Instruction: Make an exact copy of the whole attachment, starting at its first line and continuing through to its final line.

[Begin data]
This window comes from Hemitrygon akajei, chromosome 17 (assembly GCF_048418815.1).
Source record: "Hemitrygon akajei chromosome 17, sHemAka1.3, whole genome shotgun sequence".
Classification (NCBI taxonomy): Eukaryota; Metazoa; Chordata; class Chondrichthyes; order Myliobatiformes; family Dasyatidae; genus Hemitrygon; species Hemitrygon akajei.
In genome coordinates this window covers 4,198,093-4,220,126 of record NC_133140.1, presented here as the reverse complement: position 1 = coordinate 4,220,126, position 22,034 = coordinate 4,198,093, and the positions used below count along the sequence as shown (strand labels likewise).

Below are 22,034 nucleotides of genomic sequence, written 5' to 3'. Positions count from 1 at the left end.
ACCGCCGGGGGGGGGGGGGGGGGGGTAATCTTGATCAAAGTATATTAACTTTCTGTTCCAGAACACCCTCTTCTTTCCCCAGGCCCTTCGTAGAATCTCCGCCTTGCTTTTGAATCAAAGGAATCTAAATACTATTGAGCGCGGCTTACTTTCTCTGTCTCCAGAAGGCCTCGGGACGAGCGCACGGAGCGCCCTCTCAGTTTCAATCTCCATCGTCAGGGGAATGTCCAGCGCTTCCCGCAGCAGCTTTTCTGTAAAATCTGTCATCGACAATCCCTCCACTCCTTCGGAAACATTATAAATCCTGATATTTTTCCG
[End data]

This window comes from Hemitrygon akajei, chromosome 17 (assembly GCF_048418815.1).
Source record: "Hemitrygon akajei chromosome 17, sHemAka1.3, whole genome shotgun sequence".
Classification (NCBI taxonomy): Eukaryota; Metazoa; Chordata; class Chondrichthyes; order Myliobatiformes; family Dasyatidae; genus Hemitrygon; species Hemitrygon akajei.
In genome coordinates this window covers 4,198,093-4,220,126 of record NC_133140.1, presented here as the reverse complement: position 1 = coordinate 4,220,126, position 22,034 = coordinate 4,198,093, and the positions used below count along the sequence as shown (strand labels likewise).

Below are 22,034 nucleotides of genomic sequence, written 5' to 3'. Positions count from 1 at the left end.
ACCGCCGGGGGGGGGGGGGGGGGGGTAATCTTGATCAAAGTATATTAACTTTCTGTTCCAGAACACCCTCTTCTTTCCCCAGGCCCTTCGTAGAATCTCCGCCTTGCTTTTGAATCAAAGGAATCTAAATACTATTGAGCGCGGCTTACTTTCTCTGTCTCCAGAAGGCCTCGGGACGAGCGCACGGAGCGCCCTCTCAGTTTCAATCTCCATCGTCAGGGGAATGTCCAGCGCTTCCCGCAGCAGCTTTTCTGTAAAATCTGTCATCGACAATCCCTCCACTCCTTCGGAAACATTATAAATCCTGATATTTTTCCG